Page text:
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Gold vs. Silver: Will The White Metal Outperform The Yellow One?

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EDITOR NOTE: A lot has been written about the gold/silver ratio, especially when it reached (what some characterized as) a 5,000-year high.  We wrote about it, and over the last few weeks, we all saw the ratio collapse. Some analysts, such as the one writing the article below, are saying that the ratio can decline even further--good news for the white metal. As much as we agree, we urge you to pay attention to the economic fundamentals behind this bullish drive, and not to rely solely on the ratio. The ratio is an indicator, but the fundamentals are what ultimately drive the market. If you have any questions, check out our other articles on silver to which the article below makes a good supplement.

The gold-to-silver price ratio has witnessed erosion in values, with the white metal showing some strength following improved demand on lower price and stock scarcity amid lockdowns globally.

The ratio, which indicates how much silver can be bought for one ounce of gold, had tested 124 levels in March this year following weakening silver demand because of an industrial and economic slump. The ratio was at record 79.2 in September last year. About half the demand for silver comes from the industrial segment.

In the past few decades, hardly two times the ratio has touched or exceeded 100. Since Wednesday,

the ratio is hovering between 100 and 101.

Traders track the ratio to decide where to shift positions within the precious metal segment; many of them trade in the ratio. If they see ratio rising, they buy gold and sell silver in proportion.

Ajay Kedia, director, Kedia Advisory, said: “Even around 100, the ratio is far higher than its historical average of 60. To match that level, either gold must fall or silver must rise (or silver falls much lower than gold). Silver is expected to do well this year because of a combination of higher industrial and investment demand, and tightened supply owing to mine production issues and output cuts. Also, industrial demand is expected to improve with the resumption of economic activities as countries ease lockdown measures.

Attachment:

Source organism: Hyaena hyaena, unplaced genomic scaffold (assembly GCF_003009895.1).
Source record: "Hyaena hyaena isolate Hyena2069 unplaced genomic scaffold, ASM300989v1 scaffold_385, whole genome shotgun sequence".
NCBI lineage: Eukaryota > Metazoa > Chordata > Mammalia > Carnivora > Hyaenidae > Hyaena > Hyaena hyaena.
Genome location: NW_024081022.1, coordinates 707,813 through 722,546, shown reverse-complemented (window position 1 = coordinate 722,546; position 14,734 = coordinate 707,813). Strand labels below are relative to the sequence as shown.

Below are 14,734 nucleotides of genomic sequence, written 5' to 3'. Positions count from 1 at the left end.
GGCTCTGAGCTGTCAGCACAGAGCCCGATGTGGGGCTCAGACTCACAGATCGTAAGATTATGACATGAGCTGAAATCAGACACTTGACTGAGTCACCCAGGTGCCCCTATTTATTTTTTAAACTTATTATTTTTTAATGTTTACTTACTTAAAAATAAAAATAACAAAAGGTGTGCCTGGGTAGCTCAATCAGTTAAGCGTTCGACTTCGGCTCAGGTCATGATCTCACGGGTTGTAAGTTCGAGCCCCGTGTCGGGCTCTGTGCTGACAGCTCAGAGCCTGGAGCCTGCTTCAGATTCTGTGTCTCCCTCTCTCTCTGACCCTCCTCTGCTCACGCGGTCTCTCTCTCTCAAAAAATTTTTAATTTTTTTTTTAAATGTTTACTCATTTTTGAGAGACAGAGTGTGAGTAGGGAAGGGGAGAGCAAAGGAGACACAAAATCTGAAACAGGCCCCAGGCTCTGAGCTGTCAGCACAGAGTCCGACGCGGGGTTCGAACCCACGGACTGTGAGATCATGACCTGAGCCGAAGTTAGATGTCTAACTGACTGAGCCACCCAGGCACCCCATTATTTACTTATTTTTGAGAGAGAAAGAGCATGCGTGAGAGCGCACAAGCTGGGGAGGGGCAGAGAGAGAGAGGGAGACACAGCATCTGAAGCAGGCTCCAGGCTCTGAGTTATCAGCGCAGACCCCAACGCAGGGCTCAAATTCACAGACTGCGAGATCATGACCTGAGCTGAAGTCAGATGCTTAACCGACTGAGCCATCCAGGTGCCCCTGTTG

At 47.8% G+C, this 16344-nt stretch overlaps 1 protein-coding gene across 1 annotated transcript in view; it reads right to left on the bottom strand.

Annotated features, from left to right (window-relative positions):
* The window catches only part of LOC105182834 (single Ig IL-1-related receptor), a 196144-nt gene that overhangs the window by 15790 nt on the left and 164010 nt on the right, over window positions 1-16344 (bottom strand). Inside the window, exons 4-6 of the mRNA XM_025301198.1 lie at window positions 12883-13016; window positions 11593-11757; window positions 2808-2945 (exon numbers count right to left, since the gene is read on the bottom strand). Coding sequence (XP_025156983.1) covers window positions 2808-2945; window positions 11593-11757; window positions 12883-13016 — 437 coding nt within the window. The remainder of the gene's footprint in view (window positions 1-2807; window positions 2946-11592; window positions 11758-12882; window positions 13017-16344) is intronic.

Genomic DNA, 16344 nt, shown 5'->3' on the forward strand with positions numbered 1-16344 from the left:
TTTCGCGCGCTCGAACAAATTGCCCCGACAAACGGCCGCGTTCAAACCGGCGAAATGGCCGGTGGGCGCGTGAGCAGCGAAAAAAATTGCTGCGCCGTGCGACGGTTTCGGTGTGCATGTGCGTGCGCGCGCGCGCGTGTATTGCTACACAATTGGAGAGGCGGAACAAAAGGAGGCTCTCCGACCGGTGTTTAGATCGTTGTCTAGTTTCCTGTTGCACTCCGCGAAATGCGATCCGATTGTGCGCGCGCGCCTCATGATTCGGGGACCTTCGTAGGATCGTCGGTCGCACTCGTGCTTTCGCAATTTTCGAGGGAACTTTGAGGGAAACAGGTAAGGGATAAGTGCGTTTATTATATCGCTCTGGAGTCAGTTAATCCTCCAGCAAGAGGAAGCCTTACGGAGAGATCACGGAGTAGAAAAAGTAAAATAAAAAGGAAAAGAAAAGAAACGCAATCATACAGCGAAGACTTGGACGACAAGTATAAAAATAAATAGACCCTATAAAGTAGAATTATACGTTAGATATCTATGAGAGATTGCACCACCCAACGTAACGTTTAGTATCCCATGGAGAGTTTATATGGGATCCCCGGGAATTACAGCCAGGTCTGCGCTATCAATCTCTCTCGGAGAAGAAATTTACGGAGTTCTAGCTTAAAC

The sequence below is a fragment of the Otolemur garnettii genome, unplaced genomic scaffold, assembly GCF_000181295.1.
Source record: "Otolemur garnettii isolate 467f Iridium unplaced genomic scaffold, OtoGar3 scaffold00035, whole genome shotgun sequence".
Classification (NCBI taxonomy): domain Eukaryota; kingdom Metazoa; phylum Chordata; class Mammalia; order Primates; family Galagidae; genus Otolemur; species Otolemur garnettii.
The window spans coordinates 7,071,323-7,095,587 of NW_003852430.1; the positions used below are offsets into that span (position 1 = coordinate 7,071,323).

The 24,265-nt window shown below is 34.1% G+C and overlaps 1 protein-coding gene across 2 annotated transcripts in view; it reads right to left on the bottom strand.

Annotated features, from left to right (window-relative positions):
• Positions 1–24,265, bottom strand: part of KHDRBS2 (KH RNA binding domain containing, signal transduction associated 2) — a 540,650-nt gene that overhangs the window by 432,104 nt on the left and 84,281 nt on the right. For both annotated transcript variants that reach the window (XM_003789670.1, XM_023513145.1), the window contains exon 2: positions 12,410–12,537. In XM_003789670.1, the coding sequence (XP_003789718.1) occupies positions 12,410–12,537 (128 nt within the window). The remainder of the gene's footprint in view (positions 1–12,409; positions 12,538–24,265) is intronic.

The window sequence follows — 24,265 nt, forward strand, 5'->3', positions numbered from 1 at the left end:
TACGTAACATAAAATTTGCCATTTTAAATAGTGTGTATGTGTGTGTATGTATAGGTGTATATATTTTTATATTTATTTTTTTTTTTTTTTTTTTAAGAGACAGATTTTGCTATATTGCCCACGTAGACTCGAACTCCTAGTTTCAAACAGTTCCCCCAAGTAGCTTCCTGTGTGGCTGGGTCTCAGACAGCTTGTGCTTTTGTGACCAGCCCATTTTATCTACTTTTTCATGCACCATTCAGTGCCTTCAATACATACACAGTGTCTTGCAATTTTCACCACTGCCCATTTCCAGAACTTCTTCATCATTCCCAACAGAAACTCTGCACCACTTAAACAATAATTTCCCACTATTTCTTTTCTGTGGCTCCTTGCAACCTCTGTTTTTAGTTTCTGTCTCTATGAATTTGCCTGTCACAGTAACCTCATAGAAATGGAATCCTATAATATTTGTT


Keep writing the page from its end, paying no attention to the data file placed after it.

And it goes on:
Technically, we see the gold-silver ratio breaking the 100-mark and testing support near to 94.”

If that level doesn’t sustain, further weakness in the ratio possible. This would mean silver outperforming gold, though the yellow metal is not appearing weak currently.

There are other indicators also that traders use to take a call. For example, the gold-to-copper price ratio, which is also known as the stress ratio. The higher the ratio, the bigger the stress in the economy. This happens when the gold price is high but copper is staying cheap.

Currently, the gold-to-copper price ratio — rising for the past two months — is 705.28. This was 756 last month and only 429 in April 2019. The ratio is expected to remain high, which means stress in the economy is likely to continue.

Since the global benchmark or barometer for economic activities, as well as industrial growth, is copper, the silver-to-copper price ratio is also an indication of firmness in silver. The ratio has already increased in the last one month and it is not at 6.99. In April 2019, it was at 5.

Silver has been quoting at a premium in India since mid-march because of huge scarcity.

Originally posted on Business Standard

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All articles are provided as a third party analysis and do not necessarily reflect the explicit views of GSI Exchange and should not be construed as financial advice.

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